Reading Un-Su Kim’s The Plotters, I really thought there’d be more assassinations. The book, which was originally released in 2010 and eventually translated into English in 2019, tracks the adventures of Reseng, a contract killer. Abandoned by his parents and raised by an assassin, Reseng falls into a life of murder and though he commits the act coldly and cleanly, he doesn’t do much of it between the covers of The Plotters.
This is not a complaint.
Rather than the brutality that drives its sometimes wobbly plot, The Plotters spends most of its time, and is at its best, focusing on the philosophical musings of its characters. An extended metaphor comparing assassins to prostitutes—they both sell their bodies, you see—feels a little on the nose, but setting the contract killers’ base within a literal library opens up all kinds of avenues for digression and examination. Kim makes good use of the opportunity, digging into the motivations and desires of his characters so that most of them come to feel three-dimensional in odd and unexpected ways.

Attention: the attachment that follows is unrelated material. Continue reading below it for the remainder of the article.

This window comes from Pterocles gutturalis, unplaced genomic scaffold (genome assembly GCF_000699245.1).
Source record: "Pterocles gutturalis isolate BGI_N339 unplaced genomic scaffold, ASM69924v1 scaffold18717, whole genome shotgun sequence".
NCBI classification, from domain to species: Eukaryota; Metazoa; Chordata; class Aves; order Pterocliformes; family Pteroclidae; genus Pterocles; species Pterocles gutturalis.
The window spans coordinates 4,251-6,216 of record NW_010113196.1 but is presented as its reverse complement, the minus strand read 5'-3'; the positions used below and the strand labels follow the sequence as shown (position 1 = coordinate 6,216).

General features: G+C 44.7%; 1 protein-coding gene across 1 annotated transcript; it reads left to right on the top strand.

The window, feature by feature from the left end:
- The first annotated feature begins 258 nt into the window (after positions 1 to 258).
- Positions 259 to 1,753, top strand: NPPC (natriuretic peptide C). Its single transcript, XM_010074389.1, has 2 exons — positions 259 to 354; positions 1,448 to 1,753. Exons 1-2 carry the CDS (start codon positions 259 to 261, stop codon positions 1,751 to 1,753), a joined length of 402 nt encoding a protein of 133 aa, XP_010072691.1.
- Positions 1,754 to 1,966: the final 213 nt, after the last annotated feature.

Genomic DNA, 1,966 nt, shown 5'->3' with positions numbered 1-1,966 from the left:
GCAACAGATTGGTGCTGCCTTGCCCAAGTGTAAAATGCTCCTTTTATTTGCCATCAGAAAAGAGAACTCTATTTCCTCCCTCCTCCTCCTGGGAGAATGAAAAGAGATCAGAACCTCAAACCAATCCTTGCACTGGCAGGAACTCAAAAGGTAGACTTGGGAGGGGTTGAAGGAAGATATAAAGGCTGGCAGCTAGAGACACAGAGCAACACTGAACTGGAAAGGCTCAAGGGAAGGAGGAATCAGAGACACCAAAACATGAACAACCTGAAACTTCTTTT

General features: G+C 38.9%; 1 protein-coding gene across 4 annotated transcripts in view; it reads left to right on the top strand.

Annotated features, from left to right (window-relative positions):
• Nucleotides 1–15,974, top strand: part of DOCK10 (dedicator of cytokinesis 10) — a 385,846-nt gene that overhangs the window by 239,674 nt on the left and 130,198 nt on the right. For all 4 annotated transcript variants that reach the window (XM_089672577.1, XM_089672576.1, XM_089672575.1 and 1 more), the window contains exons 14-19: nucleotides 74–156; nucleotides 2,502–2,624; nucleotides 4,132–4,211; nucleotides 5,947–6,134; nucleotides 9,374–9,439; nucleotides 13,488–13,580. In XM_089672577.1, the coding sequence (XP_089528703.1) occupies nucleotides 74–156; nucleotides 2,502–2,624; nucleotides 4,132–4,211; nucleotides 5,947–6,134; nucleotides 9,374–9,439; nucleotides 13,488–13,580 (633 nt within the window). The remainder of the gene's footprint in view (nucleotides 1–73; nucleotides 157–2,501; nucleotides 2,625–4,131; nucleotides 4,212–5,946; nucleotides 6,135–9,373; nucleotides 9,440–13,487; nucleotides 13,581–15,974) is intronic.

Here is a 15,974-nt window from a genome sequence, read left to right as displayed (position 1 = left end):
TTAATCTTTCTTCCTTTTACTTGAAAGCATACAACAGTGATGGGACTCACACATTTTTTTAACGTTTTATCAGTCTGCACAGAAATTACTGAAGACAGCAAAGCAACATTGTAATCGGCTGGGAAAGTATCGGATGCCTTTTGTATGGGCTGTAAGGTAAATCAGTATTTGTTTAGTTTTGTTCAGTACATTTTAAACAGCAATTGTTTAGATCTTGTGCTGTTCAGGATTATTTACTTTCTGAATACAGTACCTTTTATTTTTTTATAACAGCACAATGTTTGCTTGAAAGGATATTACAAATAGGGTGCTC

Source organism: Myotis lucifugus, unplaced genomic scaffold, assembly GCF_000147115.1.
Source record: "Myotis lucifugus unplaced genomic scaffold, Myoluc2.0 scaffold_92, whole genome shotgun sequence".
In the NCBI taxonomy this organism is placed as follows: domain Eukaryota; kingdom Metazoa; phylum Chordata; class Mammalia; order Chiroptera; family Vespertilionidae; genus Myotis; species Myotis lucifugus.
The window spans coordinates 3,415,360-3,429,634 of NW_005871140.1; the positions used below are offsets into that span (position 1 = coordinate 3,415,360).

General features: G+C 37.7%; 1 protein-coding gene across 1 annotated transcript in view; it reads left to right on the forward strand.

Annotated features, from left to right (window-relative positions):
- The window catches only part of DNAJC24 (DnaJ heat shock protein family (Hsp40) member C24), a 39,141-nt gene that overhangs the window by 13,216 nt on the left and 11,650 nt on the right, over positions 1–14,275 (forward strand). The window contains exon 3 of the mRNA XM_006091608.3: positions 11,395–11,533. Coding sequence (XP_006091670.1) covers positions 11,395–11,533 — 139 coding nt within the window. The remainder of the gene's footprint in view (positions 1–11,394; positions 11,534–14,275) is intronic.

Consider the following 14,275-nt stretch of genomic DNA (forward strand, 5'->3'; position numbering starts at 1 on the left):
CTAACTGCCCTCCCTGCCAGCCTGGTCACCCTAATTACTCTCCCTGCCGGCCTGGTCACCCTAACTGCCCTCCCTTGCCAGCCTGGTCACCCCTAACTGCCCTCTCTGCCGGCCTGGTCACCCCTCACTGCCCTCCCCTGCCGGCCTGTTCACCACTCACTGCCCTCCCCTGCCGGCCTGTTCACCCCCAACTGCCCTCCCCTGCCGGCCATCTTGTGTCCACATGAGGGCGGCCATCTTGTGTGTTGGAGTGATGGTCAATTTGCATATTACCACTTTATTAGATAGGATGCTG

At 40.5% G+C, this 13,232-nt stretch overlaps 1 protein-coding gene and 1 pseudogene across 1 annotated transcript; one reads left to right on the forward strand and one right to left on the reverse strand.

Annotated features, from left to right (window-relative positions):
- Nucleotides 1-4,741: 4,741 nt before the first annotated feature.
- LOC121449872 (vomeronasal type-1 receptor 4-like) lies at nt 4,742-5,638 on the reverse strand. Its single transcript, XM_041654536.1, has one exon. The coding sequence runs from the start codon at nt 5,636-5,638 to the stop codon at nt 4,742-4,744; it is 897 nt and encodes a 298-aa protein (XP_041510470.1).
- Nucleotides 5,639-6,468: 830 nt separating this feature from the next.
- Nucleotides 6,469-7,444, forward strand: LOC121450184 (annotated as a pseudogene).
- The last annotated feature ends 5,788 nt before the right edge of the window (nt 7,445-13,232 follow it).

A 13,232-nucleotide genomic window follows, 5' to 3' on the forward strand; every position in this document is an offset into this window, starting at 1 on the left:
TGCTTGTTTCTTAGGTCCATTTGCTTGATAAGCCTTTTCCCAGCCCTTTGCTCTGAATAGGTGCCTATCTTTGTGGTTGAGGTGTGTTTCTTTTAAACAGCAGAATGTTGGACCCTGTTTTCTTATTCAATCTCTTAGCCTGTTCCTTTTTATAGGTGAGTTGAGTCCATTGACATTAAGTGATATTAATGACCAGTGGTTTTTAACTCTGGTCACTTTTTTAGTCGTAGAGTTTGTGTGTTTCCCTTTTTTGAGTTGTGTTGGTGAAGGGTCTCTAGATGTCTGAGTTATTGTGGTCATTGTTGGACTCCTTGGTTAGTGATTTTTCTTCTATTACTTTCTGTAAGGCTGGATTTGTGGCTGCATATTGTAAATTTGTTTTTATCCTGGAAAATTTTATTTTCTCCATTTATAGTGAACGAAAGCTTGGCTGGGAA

The main exception to that depth is Reseng himself who is one my my least favorite tropes: the incredibly handsome, exceptionally talented, deeply intellection loner who doesn’t realize that he’s incredibly handsome, exceptionally talented or deeply intellectual. But Reseng is an outlier in The Plotters. Like the balance of its characters, The Plotters is not quite what it seems like it’s going to be but, like those same characters, it’s quirky and enjoyable in its own way, even if it never quite delivers the shot of resolution I was hoping for.